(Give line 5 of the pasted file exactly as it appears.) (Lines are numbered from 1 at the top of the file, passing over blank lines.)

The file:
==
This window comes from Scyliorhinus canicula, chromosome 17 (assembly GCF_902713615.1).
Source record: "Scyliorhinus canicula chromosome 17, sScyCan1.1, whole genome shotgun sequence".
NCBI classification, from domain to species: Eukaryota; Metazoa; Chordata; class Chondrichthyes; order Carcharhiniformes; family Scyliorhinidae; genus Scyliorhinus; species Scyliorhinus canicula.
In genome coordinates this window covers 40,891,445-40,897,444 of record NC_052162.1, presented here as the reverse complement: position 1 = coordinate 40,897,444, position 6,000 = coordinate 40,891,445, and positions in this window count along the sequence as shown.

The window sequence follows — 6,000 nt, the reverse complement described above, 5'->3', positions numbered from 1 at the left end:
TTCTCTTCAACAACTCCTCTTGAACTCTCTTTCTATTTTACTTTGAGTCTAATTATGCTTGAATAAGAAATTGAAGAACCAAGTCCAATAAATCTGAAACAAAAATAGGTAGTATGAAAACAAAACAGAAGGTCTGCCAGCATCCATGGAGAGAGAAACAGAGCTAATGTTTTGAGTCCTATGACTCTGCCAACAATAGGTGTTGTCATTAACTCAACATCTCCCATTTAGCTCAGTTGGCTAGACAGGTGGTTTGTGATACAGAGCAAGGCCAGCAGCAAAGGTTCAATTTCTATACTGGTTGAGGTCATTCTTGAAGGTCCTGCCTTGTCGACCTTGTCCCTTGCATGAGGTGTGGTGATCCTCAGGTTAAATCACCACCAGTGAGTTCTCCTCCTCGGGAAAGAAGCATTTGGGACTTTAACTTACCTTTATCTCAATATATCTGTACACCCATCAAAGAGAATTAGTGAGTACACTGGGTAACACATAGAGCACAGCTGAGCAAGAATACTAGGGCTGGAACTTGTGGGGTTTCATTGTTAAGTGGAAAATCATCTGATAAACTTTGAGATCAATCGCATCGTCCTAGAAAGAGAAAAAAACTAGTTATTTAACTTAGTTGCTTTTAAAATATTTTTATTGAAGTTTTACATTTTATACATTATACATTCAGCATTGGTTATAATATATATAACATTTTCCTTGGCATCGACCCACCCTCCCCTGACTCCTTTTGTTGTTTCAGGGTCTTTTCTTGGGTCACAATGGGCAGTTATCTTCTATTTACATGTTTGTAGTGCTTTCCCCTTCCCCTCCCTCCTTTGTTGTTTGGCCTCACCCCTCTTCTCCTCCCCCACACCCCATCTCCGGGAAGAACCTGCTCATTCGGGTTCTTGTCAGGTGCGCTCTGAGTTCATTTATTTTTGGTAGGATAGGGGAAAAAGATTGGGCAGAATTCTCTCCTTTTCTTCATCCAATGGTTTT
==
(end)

The window sequence follows — 6,000 nt, the reverse complement described above, 5'->3', positions numbered from 1 at the left end: